Tuesday, May 2, 2017

Course II Annual Evolutionary Nutrition Conference and Staffan Lindeberg Memorial

Staffan Lindeberg, a great scientist, researcher, physician, and pioneer of the paleo diet, passed away in December. He did some very important paleo diet related research, and was best known for his study of the Kitavans. We will never forget his contributions.

On October 12th, the Course II Annual Evolutionary Nutrition Conference and Staffan Lindeberg Memorial will be help in Lisbon, Portugal.

This will be a great event with a number of brilliant speakers. I highly recommend attending if you can. Here is the program outline for the day:

08h45-9h00: Opening remarks (Prof. Lynda Frassetto)
09h00-9h30: Dietary shifts during human evolution (Dr. Ainara Sistiaga)
09h30-10h00: What does a modern Paleolithic diet look like (Prof. Loren Cordain)
10h00-10h15: Round table with Q & A (Moderator: Prof. Lynda Frassetto)
10h15-10h30: Short break
10h30-10h55: The Hungry Brain (Dr. Stephan Guyenet)
10h55-11h20: The land-water ecosystem in human brain evolution (Prof. Frits Muskiet)
11h20-11h45: Evolutionary perspective on milk signalling in adults (Dr. Bodo Melnik)
11h45-12h00: Round table with Q & A (Moderator: Pedro Bastos)
12h00-13h30: Lunch break and poster session
13h30-13h50: Clinical experience and research with the Paleolithic Ketogenic diet – 2010-2017 (Dr. Csaba Tóth and Dr. Zsófia Clemens)
13h50-14h10: Clinical research with modern Paleolithic diets – The known, unknown and unknowable (Maelán Fontes)
14h10-14h30: Cooking methods as confounders in dietary intervention studies (Óscar Picazo)
14h30-14h50: Beyond diet – lifestyle changes as confounders in nutrition research (Pedro Bastos)
14h50-15h10: Round table with Q & A (Moderator: Dr. Tommy Jonsson)
15h10-15h30: Short break
15h30-16h30: Round table with all the speakers and moderators – establishing future research directions (Moderator: Sérgio Veloso)
16h30-16h45: Closing remarks (Prof. Lynda Frassetto)
*This conference will be held in English.

You can find registration and more information on the event website HERE, and on the Facebook event page HERE.

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The Language of Microbial Culture: Explaining Prebiotics, Probiotics, Synbiotics and Postbiotics

Inline_Probiotics_Post_05.012.17It’s no secret that it’s one of my favorite subjects—the burgeoning field of human gastrointestinal microbiology. I know…it’s easy to get caught up in the comparative excitement of it all.

The microbiota is familiar territory to most Primal types, but with time and research, we come to understand the nuances of the terrain a little better. New terms pop up. Novel discoveries grab our attention. Promising connections become apparent. It feels like a good day to go over a bit of the latest—to provide a little refresher for those who’ve joined us recently and most of all to offer some additional perspective on what we’re learning as studies branch into new depths. 

So without further ado, welcome to Biome 101.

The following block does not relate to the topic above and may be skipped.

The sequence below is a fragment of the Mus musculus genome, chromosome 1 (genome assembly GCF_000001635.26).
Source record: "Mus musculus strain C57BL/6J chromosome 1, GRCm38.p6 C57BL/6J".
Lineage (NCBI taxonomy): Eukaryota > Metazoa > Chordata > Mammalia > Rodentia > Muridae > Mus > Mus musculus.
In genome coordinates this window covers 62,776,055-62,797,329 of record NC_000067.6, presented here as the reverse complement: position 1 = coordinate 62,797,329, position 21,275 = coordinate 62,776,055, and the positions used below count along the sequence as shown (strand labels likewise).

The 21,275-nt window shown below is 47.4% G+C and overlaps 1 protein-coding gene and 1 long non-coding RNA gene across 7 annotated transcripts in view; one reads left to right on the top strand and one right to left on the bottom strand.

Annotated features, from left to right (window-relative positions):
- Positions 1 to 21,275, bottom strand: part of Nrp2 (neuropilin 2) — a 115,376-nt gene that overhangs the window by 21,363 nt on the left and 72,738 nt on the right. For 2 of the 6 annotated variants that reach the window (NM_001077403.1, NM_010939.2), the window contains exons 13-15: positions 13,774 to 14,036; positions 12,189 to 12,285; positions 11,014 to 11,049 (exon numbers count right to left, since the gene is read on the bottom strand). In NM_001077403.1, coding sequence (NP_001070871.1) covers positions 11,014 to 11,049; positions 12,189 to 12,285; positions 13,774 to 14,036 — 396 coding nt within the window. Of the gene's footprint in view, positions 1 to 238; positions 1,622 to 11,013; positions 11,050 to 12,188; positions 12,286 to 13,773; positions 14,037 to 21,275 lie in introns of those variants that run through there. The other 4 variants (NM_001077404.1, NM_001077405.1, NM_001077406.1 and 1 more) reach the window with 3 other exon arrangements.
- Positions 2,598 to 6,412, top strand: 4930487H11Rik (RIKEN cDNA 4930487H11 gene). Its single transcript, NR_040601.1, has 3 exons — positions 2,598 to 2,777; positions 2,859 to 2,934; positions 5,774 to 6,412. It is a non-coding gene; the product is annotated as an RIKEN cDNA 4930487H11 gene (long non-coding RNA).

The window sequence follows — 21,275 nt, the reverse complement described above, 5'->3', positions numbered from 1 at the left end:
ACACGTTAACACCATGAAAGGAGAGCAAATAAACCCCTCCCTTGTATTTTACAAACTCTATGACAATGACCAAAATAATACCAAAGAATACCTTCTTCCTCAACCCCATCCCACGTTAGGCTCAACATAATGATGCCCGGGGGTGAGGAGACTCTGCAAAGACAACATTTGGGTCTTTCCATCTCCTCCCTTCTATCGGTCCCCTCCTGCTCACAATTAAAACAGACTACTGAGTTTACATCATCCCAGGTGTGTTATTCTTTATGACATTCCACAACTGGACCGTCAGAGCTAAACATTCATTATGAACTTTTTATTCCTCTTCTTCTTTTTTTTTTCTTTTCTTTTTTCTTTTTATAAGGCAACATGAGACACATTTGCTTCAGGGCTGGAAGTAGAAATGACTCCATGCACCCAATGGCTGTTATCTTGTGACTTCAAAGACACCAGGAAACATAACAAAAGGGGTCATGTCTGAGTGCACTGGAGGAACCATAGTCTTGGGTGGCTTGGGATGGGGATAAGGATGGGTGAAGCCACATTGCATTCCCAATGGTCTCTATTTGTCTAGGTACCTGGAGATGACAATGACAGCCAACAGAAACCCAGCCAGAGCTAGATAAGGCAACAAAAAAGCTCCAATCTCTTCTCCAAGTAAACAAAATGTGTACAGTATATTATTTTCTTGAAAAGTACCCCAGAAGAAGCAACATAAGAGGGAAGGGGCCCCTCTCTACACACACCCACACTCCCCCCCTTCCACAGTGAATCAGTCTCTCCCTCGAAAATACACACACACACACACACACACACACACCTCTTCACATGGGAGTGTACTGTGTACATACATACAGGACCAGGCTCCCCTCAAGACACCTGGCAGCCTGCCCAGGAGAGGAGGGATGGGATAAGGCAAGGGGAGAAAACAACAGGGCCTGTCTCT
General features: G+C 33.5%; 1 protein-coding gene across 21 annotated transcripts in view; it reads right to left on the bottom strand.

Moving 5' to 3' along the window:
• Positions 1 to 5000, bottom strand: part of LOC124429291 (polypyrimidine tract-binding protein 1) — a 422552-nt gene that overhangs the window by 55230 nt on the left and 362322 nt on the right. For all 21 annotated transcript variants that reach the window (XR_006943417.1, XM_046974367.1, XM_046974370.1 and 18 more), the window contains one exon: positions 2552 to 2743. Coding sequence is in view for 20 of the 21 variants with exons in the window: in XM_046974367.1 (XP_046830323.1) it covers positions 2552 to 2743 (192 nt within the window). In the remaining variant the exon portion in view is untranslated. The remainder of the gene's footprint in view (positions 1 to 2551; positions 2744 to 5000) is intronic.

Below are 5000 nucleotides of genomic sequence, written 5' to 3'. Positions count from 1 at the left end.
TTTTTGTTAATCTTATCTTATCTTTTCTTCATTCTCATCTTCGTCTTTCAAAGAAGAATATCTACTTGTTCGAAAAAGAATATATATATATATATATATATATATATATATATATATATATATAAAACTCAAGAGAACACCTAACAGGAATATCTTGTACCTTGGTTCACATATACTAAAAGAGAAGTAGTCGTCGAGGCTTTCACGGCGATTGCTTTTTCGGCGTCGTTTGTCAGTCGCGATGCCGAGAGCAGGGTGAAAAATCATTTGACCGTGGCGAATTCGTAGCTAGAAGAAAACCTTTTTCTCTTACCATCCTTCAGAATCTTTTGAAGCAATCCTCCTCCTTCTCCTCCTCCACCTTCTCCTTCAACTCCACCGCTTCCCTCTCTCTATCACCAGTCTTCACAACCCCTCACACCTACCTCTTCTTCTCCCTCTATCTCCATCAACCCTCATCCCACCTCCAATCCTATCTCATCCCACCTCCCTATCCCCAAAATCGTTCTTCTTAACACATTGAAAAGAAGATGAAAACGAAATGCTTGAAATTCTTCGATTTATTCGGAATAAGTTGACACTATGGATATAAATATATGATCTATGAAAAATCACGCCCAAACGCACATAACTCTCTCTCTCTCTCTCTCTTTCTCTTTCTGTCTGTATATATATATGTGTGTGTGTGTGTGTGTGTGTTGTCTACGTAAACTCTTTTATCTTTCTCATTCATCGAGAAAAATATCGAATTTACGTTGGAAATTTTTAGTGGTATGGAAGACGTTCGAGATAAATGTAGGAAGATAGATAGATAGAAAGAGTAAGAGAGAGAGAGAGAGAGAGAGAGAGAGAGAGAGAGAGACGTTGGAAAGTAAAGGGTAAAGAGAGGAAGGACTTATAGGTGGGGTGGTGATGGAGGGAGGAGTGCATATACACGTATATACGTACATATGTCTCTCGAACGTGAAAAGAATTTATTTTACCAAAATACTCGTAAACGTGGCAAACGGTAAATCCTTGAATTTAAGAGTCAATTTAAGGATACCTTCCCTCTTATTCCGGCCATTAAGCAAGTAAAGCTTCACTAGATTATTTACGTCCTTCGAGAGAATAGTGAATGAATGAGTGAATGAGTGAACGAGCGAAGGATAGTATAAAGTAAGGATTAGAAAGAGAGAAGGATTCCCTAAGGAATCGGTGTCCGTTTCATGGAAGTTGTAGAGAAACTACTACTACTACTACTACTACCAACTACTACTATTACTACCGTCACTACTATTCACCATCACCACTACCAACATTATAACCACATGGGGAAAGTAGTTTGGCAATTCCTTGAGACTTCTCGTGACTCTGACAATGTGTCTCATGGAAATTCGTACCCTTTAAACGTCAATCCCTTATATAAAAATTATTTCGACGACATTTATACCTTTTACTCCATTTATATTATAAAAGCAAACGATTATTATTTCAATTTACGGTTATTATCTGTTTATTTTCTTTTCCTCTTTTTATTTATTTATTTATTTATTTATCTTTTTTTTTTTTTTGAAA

The Cheat Sheet


Okay, most of you don’t need a refresher on this one. But for many, “probiotics” is simply a buzz word for something they vaguely remember is healthy…for some hazy, complicated reason. For those lost souls, here’s the quick and dirty.

The average human gut contains between 1000 and 1150 different species of bacteria and yeast, with the total population count numbering in the trillions—that for the most part, are either harmless or contributing valuable functions to your body and mind.

Competition for prime gut real estate encourages a healthy anti-pathogenic intestinal tract and sound immune function throughout. Essentially, it’s like a an old-growth forest ecosystem, whereby the natural competition of both indigenous plant and animal species works together to maintain a state of healthy equilibrium for the forest biome as a whole, preventing colonization by exotic (aka pathogenic) species. Some of the functions that play out include:

  • secretion of anti-microbial proteins that protect against pathogenic bacteria
  • maintaining and restoring intestinal homeostasis
  • interaction with our in-built immune receptors 
  • metabolizing indigestible compounds and extracting nutrients from the foods we eat

Modern science has thus far managed to create artificial cultures of around 40% of these beneficial gut bacterial strains. These cultures are, essentially, what we know to be probiotics—collections of known beneficial microorganisms that promote the re-colonization and maintenance of healthy gut populations.

And despite their comparatively recent rise to stardom, humans have been making probiotics for millennia. Yogurt, sauerkraut, kefir, kimchi, kvass, raw vinegar—basically any fermented food has the potential to be classed as a probiotic. That being said, not every product with “live cultures” is necessarily a probiotic. To be classed as such, that product needs to promote measurable health improvements in either the gut, oral cavity, vagina, or skin.

Nowadays, it’s all about the probiotic supplements that can guarantee the most CFUs (colony forming units). Call me old school, but I’m more of a quality over quantity kind of guy.


This is where we start getting into less familiar territory for some folks, but it’s actually quite simple. Prebiotics are special plant fibers that nourish the good bacteria already living in your gut—essentially, a hearty meal for your beneficial bacteria. Prebiotics are indigestible fibers that can pass through the gastrointestinal tract and arrive in your gut relatively unscathed, where they’re feasted upon (aka fermented) by trillions of hungry mouths.